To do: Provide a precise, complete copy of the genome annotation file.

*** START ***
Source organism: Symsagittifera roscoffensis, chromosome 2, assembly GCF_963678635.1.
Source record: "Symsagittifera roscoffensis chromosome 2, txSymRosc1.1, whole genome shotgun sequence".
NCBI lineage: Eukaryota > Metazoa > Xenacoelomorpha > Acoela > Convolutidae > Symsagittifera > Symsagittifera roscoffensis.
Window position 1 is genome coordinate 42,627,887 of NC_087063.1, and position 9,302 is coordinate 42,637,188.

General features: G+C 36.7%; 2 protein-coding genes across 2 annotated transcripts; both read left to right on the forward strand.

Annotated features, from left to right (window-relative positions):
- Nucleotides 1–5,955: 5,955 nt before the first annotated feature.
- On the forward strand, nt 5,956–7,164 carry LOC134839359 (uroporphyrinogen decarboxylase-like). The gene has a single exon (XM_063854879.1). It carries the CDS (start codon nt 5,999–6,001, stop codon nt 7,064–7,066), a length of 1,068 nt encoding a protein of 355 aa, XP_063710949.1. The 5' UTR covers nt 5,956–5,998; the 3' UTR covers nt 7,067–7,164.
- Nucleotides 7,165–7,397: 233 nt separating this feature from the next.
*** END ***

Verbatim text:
Source organism: Symsagittifera roscoffensis, chromosome 2, assembly GCF_963678635.1.
Source record: "Symsagittifera roscoffensis chromosome 2, txSymRosc1.1, whole genome shotgun sequence".
NCBI lineage: Eukaryota > Metazoa > Xenacoelomorpha > Acoela > Convolutidae > Symsagittifera > Symsagittifera roscoffensis.
Window position 1 is genome coordinate 42,627,887 of NC_087063.1, and position 9,302 is coordinate 42,637,188.

General features: G+C 36.7%; 2 protein-coding genes across 2 annotated transcripts; both read left to right on the forward strand.

Annotated features, from left to right (window-relative positions):
- Nucleotides 1–5,955: 5,955 nt before the first annotated feature.
- On the forward strand, nt 5,956–7,164 carry LOC134839359 (uroporphyrinogen decarboxylase-like). The gene has a single exon (XM_063854879.1). It carries the CDS (start codon nt 5,999–6,001, stop codon nt 7,064–7,066), a length of 1,068 nt encoding a protein of 355 aa, XP_063710949.1. The 5' UTR covers nt 5,956–5,998; the 3' UTR covers nt 7,067–7,164.
- Nucleotides 7,165–7,397: 233 nt separating this feature from the next.